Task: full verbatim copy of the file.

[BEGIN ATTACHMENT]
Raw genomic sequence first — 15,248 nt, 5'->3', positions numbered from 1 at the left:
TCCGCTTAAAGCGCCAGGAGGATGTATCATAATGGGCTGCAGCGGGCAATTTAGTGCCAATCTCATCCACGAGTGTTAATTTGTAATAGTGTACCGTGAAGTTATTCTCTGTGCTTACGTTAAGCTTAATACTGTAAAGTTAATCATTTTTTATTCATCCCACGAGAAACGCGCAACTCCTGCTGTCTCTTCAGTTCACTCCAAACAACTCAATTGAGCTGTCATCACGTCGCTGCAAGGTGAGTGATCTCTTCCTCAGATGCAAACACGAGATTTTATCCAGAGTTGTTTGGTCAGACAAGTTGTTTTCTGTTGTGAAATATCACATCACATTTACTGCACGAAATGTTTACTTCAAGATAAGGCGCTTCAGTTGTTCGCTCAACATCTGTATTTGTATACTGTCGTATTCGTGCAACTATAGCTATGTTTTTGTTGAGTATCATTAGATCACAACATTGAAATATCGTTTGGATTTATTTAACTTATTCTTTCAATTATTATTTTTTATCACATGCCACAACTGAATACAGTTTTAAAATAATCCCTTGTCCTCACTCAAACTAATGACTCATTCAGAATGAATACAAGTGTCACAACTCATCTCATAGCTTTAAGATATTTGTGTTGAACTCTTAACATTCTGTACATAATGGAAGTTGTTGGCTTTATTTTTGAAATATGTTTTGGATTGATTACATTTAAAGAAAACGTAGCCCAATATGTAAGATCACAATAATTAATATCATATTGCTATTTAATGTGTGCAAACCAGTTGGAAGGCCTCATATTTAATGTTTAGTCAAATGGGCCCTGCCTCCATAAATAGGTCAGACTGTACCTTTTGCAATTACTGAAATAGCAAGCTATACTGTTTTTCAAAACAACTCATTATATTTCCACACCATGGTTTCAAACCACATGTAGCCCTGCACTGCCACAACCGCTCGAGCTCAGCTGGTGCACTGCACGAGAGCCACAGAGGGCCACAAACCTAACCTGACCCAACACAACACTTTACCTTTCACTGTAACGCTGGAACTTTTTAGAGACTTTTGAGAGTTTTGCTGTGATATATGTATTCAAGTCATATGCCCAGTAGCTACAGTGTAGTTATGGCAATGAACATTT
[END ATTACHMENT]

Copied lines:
Raw genomic sequence first — 15,248 nt, 5'->3', positions numbered from 1 at the left:
TCCGCTTAAAGCGCCAGGAGGATGTATCATAATGGGCTGCAGCGGGCAATTTAGTGCCAATCTCATCCACGAGTGTTAATTTGTAATAGTGTACCGTGAAGTTATTCTCTGTGCTTACGTTAAGCTTAATACTGTAAAGTTAATCATTTTTTATTCATCCCACGAGAAACGCGCAACTCCTGCTGTCTCTTCAGTTCACTCCAAACAACTCAATTGAGCTGTCATCACGTCGCTGCAAGGTGAGTGATCTCTTCCTCAGATGCAAACACGAGATTTTATCCAGAGTTGTTTGGTCAGACAAGTTGTTTTCTGTTGTGAAATATCACATCACATTTACTGCACGAAATGTTTACTTCAAGATAAGGCGCTTCAGTTGTTCGCTCAACATCTGTATTTGTATACTGTCGTATTCGTGCAACTATAGCTATGTTTTTGTTGAGTATCATTAGATCACAACATTGAAATATCGTTTGGATTTATTTAACTTATTCTTTCAATTATTATTTTTTATCACATGCCACAACTGAATACAGTTTTAAAATAATCCCTTGTCCTCACTCAAACTAATGACTCATTCAGAATGAATACAAGTGTCACAACTCATCTCATAGCTTTAAGATATTTGTGTTGAACTCTTAACATTCTGTACATAATGGAAGTTGTTGGCTTTATTTTTGAAATATGTTTTGGATTGATTACATTTAAAGAAAACGTAGCCCAATATGTAAGATCACAATAATTAATATCATATTGCTATTTAATGTGTGCAAACCAGTTGGAAGGCCTCATATTTAATGTTTAGTCAAATGGGCCCTGCCTCCATAAATAGGTCAGACTGTACCTTTTGCAATTACTGAAATAGCAAGCTATACTGTTTTTCAAAACAACTCATTATATTTCCACACCATGGTTTCAAACCACATGTAGCCCTGCACTGCCACAACCGCTCGAGCTCAGCTGGTGCACTGCACGAGAGCCACAGAGGGCCACAAACCTAACCTGACCCAACACAACACTTTACCTTTCACTGTAACGCTGGAACTTTTTAGAGACTTTTGAGAGTTTTGCTGTGATATATGTATTCAAGTCATATGCCCAGTAGCTACAGTGTAGTTATGGCAATGAACATTT